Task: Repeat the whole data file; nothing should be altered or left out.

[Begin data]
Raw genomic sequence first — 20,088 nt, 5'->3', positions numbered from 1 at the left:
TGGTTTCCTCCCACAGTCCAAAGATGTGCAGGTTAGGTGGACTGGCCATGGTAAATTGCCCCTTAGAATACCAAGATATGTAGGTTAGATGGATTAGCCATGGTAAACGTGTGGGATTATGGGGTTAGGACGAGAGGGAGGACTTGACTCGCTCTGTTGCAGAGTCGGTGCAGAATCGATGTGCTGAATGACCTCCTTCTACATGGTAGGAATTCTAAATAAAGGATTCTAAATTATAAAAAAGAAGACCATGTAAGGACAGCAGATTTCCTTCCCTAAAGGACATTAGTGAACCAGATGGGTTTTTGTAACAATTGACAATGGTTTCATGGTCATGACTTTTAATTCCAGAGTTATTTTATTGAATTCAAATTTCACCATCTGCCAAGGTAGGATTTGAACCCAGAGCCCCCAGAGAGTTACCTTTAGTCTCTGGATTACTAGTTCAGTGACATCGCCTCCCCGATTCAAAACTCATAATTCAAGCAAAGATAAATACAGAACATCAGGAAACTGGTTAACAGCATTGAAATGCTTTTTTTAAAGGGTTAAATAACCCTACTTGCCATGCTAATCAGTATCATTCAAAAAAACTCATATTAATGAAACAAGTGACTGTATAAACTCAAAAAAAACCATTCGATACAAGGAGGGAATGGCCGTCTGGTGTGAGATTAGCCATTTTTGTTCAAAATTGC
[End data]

Raw genomic sequence first — 20,088 nt, 5'->3', positions numbered from 1 at the left:
TGGTTTCCTCCCACAGTCCAAAGATGTGCAGGTTAGGTGGACTGGCCATGGTAAATTGCCCCTTAGAATACCAAGATATGTAGGTTAGATGGATTAGCCATGGTAAACGTGTGGGATTATGGGGTTAGGACGAGAGGGAGGACTTGACTCGCTCTGTTGCAGAGTCGGTGCAGAATCGATGTGCTGAATGACCTCCTTCTACATGGTAGGAATTCTAAATAAAGGATTCTAAATTATAAAAAAGAAGACCATGTAAGGACAGCAGATTTCCTTCCCTAAAGGACATTAGTGAACCAGATGGGTTTTTGTAACAATTGACAATGGTTTCATGGTCATGACTTTTAATTCCAGAGTTATTTTATTGAATTCAAATTTCACCATCTGCCAAGGTAGGATTTGAACCCAGAGCCCCCAGAGAGTTACCTTTAGTCTCTGGATTACTAGTTCAGTGACATCGCCTCCCCGATTCAAAACTCATAATTCAAGCAAAGATAAATACAGAACATCAGGAAACTGGTTAACAGCATTGAAATGCTTTTTTTAAAGGGTTAAATAACCCTACTTGCCATGCTAATCAGTATCATTCAAAAAAACTCATATTAATGAAACAAGTGACTGTATAAACTCAAAAAAAACCATTCGATACAAGGAGGGAATGGCCGTCTGGTGTGAGATTAGCCATTTTTGTTCAAAATTGC